Community Supported Agriculture, or CSA, is a concept that originated in Switzerland and Japan in the 1960s, and its basis is to “put the farmers’ face on food”. In this way, CSA seeks to connect consumers with the story of their food, including both the farmers who grow it and the environment in which it is produced.
CSA is a relationship of mutual support and commitment between farmers and members. In return for an annual membership fee to help cover the production costs of the farm, CSA members receive a weekly share of the highest quality organically-grown harvest during the local growing season. When members obtain food from local farmers, they are directly supporting small, family farms in their community as well as receiving the freshest available produce.
Although CSA’s take many forms – reflecting the diversity of cultural, geographic and economic contexts in which they operate – the essence is that supporters cover all, or part of a farm’s yearly operating budget by purchasing a share of the season’s harvest – up front! CSA members make a commitment to support the farm throughout the season, and assume the costs, risks and bounty of growing food along with the farmer. This mutually supportive relationship between local farmers and community members helps create an economically stable farm operation in which members are assured the highest quality produce, often at below retail prices. In return, farmers and growers are guaranteed a reliable market for a diverse selection of crops. This marks a stark contrast to the global industrial food system, where growers often struggle to find a market for their produce, and must sometimes sell for less than the cost of production.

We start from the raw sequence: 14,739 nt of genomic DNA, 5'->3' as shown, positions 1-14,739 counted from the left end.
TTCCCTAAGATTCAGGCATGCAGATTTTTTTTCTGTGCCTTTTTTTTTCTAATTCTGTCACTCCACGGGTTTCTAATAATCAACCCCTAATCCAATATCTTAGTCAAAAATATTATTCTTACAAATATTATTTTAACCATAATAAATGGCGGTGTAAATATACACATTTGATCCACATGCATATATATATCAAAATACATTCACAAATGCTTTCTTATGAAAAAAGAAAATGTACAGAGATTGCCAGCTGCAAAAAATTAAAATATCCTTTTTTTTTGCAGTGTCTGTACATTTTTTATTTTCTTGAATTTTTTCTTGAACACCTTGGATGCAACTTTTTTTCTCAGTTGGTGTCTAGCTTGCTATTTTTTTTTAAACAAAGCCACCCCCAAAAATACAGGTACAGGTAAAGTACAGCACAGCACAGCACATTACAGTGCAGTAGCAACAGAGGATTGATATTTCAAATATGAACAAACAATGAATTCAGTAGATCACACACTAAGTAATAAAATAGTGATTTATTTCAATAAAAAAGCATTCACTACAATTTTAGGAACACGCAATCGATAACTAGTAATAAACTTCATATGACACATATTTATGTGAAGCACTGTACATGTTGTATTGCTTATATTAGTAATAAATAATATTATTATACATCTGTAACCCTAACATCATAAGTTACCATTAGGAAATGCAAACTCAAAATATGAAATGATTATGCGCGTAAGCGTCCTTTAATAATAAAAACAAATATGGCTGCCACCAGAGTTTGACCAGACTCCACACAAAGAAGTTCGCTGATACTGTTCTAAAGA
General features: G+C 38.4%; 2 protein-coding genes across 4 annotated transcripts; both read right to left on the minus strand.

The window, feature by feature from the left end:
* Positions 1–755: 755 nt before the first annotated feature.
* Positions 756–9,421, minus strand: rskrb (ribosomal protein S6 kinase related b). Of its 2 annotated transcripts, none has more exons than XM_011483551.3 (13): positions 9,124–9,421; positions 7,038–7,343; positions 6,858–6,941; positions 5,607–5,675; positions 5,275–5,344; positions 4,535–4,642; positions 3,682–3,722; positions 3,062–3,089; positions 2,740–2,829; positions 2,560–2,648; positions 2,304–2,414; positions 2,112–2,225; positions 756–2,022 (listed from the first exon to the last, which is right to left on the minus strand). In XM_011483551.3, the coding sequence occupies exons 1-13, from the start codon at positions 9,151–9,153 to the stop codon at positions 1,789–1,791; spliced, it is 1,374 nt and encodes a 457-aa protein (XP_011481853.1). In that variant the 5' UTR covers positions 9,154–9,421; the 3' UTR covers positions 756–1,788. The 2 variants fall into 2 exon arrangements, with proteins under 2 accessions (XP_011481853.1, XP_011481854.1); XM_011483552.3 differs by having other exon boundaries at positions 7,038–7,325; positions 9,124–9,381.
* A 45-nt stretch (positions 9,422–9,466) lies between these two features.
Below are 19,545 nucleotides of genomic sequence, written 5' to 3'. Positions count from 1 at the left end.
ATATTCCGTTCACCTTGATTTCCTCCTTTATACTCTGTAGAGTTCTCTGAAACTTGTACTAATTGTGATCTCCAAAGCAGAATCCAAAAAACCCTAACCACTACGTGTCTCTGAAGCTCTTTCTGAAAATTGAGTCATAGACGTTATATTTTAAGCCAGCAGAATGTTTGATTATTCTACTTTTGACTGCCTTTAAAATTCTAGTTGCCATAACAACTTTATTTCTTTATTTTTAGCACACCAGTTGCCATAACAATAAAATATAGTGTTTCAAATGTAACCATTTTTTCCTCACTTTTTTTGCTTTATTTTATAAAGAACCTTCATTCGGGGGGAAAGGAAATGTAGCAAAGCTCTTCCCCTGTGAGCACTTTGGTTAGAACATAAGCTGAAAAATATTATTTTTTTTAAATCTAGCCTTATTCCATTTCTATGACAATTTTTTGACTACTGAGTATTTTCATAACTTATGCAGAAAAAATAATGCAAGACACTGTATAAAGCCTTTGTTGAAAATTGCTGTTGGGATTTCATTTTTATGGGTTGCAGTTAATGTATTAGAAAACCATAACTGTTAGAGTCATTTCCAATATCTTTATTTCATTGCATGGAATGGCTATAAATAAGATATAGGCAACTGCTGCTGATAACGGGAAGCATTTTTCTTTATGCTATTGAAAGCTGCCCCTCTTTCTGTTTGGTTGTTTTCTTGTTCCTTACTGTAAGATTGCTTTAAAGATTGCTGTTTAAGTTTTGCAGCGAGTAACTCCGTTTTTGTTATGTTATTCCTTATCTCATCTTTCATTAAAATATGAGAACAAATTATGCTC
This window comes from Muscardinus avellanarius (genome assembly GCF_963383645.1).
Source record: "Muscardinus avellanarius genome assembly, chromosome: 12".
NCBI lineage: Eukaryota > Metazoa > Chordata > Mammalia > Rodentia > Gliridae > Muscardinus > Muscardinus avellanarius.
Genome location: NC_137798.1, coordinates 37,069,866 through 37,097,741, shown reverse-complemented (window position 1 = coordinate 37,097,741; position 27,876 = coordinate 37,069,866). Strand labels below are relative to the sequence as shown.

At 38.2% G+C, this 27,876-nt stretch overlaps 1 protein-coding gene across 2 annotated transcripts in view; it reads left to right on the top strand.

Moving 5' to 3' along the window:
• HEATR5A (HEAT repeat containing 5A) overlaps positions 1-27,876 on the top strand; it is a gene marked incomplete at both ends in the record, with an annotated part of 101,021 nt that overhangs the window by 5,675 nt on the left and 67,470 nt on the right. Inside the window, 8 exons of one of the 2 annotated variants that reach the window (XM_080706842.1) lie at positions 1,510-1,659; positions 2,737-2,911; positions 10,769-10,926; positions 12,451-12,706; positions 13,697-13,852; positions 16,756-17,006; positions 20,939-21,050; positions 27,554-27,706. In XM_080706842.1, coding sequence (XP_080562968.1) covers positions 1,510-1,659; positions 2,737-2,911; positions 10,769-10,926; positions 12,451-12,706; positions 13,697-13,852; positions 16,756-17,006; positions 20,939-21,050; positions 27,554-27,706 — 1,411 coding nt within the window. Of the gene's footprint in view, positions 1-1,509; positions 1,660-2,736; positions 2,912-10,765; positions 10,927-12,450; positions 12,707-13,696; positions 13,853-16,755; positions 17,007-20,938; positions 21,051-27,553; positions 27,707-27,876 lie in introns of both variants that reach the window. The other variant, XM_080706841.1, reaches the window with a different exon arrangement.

The benefits to the Consumers (CSA Shareholders):
· They gain access to freshly picked, quality organic seasonal produce at a lower cost than would otherwise be possible.
· Food is ‘de-commodified’ – people know where their food comes from and how it is grown.
· It allows shareholders to re-establish a connection with the land that many people feel they have lost.
· Shareholders are encouraged to eat more fresh vegetables and less processed products.
· Shareholders have input into the growing plan and develop an understanding of the challenges of food production.
· The growing and sharing of food is celebrated.
The benefits to the broader community are that CSA:
· Supports the biodiversity of a given area and the diversity of agriculture through the preservation of small farms producing a wide variety of crops
· Protects local farmland from urban sprawl by helping small farms to remain economically viable
· Develops a sense of social responsibility and stewardship of local land
· Reduces wasted resources in marketing produce, packaging and transport
· Supports safe, proven farming technologies rather than commerce-centric technologies such as Genetic Engineering